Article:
I just heard on public radio the other day that Cheryl Strayed’s bestselling book, “Wild: From Lost to Found on the Pacific Crest Trail” has been made into a movie starring Reese Witherspoon. The book already had been a New York Times bestseller, but that’s some serious star power to have Reese Witherspoon in the starring role. All this for a tale about a 22-year old woman, who arguably who by her own admission coming off a drug addiction, and on a bit of a whim decides to hike the PCT — no easy feat. I recently had a discussion with my friend, Heather, about the enormous popularity and attraction of the book.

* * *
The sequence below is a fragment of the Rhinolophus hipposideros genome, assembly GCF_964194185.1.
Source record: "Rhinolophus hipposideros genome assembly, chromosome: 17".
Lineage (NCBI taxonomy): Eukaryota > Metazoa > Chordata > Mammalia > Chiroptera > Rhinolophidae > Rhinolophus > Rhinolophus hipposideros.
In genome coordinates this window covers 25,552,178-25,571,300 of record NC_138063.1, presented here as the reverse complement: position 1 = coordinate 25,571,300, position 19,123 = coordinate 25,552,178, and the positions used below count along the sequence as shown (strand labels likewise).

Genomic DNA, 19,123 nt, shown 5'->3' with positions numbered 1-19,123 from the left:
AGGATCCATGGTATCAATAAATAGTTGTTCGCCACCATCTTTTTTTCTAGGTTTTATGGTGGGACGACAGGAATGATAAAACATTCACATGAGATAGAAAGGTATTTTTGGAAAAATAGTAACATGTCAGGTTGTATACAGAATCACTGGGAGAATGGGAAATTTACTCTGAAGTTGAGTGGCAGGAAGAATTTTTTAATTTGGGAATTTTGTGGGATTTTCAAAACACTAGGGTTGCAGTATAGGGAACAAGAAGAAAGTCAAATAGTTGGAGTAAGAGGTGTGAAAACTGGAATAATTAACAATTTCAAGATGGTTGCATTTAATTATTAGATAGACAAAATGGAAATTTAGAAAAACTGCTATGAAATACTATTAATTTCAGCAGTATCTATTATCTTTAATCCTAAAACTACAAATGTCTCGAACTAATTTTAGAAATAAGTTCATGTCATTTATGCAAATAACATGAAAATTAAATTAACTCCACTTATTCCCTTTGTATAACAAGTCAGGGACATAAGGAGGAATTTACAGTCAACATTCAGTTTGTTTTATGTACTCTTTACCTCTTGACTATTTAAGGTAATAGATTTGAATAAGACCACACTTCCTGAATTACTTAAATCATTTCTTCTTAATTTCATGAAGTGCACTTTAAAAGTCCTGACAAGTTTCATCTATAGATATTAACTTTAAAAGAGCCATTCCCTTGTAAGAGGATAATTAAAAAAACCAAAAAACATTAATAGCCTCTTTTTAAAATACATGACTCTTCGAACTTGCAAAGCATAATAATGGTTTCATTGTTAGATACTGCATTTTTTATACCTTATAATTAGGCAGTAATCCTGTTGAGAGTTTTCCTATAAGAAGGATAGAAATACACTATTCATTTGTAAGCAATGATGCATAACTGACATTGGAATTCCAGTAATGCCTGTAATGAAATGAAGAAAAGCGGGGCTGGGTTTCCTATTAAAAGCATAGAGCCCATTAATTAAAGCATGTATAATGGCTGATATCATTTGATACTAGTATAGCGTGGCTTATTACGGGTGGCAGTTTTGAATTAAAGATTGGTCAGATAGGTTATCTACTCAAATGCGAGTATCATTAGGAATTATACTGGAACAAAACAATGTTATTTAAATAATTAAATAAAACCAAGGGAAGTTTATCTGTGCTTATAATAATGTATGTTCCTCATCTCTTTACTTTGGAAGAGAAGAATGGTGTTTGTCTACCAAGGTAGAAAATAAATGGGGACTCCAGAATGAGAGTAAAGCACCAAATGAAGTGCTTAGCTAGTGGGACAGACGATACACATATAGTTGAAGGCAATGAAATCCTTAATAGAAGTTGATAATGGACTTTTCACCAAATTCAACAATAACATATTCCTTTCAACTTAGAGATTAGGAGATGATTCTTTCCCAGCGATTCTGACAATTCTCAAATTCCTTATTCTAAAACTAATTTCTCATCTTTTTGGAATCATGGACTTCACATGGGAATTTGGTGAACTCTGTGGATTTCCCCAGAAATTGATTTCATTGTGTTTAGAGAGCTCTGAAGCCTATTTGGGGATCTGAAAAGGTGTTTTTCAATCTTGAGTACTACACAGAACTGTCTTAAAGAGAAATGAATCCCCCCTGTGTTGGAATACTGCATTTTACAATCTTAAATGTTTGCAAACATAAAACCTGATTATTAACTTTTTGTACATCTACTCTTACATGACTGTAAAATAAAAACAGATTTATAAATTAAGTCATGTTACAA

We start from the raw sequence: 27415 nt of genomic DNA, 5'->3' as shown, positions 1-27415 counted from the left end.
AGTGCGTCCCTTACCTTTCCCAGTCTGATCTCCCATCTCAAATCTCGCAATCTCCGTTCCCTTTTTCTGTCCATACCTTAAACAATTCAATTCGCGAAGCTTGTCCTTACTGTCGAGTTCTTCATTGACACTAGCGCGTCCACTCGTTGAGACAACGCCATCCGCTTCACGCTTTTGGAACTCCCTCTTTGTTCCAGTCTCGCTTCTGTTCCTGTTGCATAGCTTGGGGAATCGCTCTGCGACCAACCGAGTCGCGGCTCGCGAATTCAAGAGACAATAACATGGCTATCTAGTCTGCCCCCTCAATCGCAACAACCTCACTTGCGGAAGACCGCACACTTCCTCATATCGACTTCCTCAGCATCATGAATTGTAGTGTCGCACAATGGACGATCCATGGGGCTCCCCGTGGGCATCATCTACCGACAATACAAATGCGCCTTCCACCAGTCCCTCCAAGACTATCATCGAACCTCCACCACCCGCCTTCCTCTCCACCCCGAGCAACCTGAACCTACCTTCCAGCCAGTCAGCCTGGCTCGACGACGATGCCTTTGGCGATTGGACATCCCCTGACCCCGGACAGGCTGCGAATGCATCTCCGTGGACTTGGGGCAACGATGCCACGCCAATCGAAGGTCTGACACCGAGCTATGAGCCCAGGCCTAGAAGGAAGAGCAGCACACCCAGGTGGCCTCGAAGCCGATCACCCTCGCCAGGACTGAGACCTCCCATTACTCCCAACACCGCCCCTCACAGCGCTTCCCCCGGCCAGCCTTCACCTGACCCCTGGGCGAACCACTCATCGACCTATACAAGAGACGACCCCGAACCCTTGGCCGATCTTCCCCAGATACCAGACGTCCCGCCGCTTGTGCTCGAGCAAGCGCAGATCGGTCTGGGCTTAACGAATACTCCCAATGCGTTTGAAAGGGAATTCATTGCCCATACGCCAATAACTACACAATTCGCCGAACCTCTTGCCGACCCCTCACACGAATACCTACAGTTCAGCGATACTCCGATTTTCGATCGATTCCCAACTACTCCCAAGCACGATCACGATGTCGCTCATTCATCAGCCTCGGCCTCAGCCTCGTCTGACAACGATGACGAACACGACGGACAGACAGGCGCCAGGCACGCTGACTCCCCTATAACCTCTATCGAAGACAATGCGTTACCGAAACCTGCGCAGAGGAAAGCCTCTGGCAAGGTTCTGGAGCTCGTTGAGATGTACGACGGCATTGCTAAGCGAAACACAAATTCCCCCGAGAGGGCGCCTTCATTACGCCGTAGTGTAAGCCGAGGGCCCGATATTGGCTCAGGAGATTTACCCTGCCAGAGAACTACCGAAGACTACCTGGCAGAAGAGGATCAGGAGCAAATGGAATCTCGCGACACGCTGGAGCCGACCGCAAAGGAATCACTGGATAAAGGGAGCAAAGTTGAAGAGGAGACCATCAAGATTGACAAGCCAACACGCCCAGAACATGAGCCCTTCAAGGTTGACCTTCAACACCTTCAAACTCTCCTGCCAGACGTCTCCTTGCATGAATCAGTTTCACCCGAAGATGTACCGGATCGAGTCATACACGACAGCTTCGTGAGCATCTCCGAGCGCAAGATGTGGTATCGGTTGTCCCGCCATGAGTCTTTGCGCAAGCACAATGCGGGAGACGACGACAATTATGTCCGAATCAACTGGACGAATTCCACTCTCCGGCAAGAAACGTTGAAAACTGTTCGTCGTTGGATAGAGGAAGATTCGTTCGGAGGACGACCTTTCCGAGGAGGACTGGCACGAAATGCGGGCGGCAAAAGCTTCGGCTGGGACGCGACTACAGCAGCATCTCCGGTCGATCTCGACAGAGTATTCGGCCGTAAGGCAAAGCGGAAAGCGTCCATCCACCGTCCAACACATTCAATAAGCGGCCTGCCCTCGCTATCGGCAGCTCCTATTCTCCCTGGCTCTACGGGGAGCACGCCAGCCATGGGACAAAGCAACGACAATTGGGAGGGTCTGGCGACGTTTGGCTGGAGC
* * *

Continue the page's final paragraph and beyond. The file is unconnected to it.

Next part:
For myself, I loved the book, but a lot of my interest was because I am a backpacker, who also wemt solo backpacking, the longest being the John Muir Trail of around 220 miles. I am also married to someone who at the same age as Strayed, embarked on a through-hike of the Appalachian Trail. So to me, the book held very obvious connections to me in a literal sense. But I’m guessing that most of the thousands of people who bought and read her book have never backpacked a day in their life. What attracted them to the story and kept them reading? I’ve heard the majority of book readers are women, and perhaps it appeals to any woman who has done something on a whim, out of grief or desperation, trying to reclaim their sense of self — something all of us can relate to. Many of us have embarked on seemingly foolish endeavors with little preparation or forethought, found ourselves challenged in ways we couldn’t foresee, but overcome the odds to achieve an incredible sense of empowerment. Some criticize Strayed for being so incredibly naive, having no backpacking experience, carrying way too much stuff, testing her physcial and mental will at every step. But I’ve done similar things in my own life, again and again — had friends and family say I was crazy, only to come out the other side feeling stronger for it. Moving to our present home in Nederland was a good example of this. I thought it would be great to live in the mountains, so we bought our house without even having jobs, and a way to pay the bills. Despite that, I think of it as one of the best decisions my husband and I ever made. I think it takes great courage to step way outside your comfort zone, to do something unknown, to test yourself in ways you never thought possible. Strayed detailed her journey with great emotion and candor, and I think that emotional rawness struck a chord with so many readers. Will this translate to the big screen? That remains to be seen, but I admit I am curious to see whether Reese Witherspoon can capture the heart and soul that so captivated me while reading the book.